Recovery is a long road, one that many people stumble along or abandon altogether due to the various challenges and temptations they encounter along the way.
It’s absolutely worth the journey, but many people reach a point in that journey where they find themselves asking, “But is it really?”
Maybe you’re beginning to feel alone in your recovery as you leave behind friends who are still actively entrenched in substance-heavy behaviors. Maybe the changes and challenges that come with healing your brain and learning how to cope in healthier ways are overwhelming.
Whatever is causing you to question or doubt the methodology of your recovery process, you wouldn’t be the first to experience it. It’s not something you’re expected to go through alone.
In this article, we’re going to take a closer look at the importance of following through with your recovery, and the dangers that can come with stopping or ending your treatments early.
Addiction recovery: an overview
Nobody said recovering from a substance use disorder would be easy, but we rarely know how difficult it’s going to be until we’re actually going through the process day by day.
This will likely be one of the hardest journeys you’ll ever start, and there are no shortcuts.
There are, however, many gifts, lessons, skills and strengths you’ll develop along the way. There is also a life full of light, love, joy and purpose waiting for you in sobriety, should you choose to commit to the process and follow through. Rest assured, you won’t be alone.
It can sometimes feel that way though. If you’re serious about becoming sober, you might experience a dramatic shift in your relationships.
For instance, you might start distancing yourself from people you’ve known for a while, but who are still indulging in substances, or might not be the most supportive of your decision to quit.
It may also be difficult to initially relate to your sober family members and friends (and vice versa) if they’ve never experienced an addiction, or are unfamiliar with the addiction recovery process.
These are just a few of the factors that make the recovery difficult, but it is no less worth it.
What are the dangers of stopping treatment?
The dangers of addiction and the importance of recovery go hand in hand. Addiction can cause long-term mental and physical issues, and in the worst cases, can be fatal. Recovery, therefore, is important because it not only is beneficial to your health but can very well save your life.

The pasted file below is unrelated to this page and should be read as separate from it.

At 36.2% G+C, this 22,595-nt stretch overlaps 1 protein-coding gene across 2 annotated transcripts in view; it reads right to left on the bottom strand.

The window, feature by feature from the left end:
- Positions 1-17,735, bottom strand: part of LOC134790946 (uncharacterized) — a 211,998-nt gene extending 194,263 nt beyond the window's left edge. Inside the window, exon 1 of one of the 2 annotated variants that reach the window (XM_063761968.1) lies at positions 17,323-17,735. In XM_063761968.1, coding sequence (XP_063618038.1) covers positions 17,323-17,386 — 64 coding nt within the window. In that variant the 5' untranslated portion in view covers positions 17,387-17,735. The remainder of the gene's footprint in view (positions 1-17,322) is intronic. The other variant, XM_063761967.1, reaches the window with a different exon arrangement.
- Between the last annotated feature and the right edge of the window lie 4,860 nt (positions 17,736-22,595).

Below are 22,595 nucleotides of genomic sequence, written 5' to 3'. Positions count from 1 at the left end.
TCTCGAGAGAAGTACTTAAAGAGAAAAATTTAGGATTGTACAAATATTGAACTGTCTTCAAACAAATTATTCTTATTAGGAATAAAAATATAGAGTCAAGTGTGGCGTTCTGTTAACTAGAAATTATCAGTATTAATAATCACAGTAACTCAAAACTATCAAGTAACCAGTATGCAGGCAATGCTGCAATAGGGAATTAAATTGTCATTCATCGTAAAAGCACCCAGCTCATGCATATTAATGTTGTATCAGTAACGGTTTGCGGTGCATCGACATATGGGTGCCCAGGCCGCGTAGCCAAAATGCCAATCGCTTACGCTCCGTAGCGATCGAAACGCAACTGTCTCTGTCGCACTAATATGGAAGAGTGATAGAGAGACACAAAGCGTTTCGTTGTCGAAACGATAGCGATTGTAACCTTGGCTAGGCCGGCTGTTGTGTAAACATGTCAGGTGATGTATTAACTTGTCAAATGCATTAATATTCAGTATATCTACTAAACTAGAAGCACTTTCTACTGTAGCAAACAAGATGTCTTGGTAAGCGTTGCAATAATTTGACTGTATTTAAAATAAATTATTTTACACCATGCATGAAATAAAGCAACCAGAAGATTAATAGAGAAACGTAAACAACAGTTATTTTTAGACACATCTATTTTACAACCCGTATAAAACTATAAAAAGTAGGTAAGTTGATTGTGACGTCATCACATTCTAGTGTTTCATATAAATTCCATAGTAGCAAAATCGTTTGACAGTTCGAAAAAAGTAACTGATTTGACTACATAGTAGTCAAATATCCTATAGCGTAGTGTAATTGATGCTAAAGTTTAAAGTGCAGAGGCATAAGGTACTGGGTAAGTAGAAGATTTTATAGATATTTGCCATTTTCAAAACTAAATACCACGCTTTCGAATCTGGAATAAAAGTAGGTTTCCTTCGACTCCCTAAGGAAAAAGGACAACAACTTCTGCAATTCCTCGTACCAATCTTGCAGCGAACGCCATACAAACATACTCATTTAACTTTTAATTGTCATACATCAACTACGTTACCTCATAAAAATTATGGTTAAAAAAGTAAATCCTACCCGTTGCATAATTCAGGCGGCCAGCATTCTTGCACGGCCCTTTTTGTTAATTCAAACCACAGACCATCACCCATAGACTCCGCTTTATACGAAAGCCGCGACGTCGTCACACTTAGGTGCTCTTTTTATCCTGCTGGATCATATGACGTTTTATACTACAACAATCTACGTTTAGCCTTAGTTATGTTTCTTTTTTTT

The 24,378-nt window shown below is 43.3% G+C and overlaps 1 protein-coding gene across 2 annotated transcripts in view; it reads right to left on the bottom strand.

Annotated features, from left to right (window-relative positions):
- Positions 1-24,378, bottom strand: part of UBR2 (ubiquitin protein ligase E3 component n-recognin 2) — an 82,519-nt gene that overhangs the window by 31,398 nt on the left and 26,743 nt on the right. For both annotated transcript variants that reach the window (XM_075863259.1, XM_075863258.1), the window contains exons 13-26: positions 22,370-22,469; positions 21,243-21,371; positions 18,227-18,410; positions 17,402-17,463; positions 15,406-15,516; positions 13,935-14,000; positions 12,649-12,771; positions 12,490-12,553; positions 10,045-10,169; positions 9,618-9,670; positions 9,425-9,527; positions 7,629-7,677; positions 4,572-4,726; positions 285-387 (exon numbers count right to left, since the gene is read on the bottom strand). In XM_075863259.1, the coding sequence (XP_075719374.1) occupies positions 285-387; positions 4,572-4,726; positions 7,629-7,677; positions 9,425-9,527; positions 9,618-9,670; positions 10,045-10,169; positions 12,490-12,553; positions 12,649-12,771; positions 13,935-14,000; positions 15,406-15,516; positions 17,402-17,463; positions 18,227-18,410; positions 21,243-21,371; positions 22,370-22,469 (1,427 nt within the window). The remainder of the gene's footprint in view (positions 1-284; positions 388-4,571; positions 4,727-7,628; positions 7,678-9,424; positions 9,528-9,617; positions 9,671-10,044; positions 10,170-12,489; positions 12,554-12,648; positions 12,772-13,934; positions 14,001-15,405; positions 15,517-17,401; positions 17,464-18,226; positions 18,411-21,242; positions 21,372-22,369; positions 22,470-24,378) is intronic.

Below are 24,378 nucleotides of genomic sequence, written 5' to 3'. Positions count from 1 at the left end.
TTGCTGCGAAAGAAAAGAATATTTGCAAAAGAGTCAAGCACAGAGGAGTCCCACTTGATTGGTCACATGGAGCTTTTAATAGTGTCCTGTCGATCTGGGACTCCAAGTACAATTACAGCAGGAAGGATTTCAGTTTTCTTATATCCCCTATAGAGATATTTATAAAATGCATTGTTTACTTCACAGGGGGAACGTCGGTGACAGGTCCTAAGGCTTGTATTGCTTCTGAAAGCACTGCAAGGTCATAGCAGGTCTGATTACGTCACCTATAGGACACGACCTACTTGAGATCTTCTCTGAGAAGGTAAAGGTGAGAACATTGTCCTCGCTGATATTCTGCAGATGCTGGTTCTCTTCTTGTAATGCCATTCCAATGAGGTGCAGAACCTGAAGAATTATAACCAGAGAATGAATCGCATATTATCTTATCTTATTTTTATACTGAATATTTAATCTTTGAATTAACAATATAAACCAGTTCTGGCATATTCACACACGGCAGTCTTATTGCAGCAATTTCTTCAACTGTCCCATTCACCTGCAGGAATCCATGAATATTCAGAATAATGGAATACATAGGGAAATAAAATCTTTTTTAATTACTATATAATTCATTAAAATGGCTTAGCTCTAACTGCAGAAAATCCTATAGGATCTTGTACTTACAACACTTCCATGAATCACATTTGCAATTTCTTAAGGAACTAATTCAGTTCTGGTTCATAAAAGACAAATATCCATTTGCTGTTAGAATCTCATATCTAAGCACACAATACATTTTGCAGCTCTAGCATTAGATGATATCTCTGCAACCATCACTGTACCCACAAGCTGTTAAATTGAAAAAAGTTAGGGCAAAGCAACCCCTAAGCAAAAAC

What if you’re pretty much done with your treatment though? Do you really have to finish it?
No one can force you, but here’s why it’s a good idea: your recovery program is structured the way that it is, and the length of time that it is, for a reason.
You may think you’re ready to get back out into society and start living your new sober life (we don’t blame you; it’s exciting!), but recovery can give us a false sense of security. Not having access to any substances, being surrounded by people who are also striving for sobriety, and having a personal team to support you in the ups and downs provides an incredibly healing environment — but that’s not what your new normal is going to consist of.
The most common consequence of ending therapy and other treatments early is relapsing. If you haven’t completed your recovery program, you haven’t received the full extent of healing and practical life skills needed in order to successfully transition into independent sobriety.
If you or someone you love is struggling with a substance use disorder, or struggling after prematurely stopping treatment, send a message to our team today.
Get back on track today
Here at Real Recovery, our team is here to help you through every phase of recovery, from assisting in helping you heal physically, mentally, emotionally and spiritually. Addiction often takes a toll on multiple areas of your life, and we’re here to help you repair them.
Recognizing that every client is a unique individual with their own needs, background and goals, we work closely with you from day one in order to create a fully customized treatment plan. We can’t make the commitment to sobriety for you, but we make it really difficult for you to fail.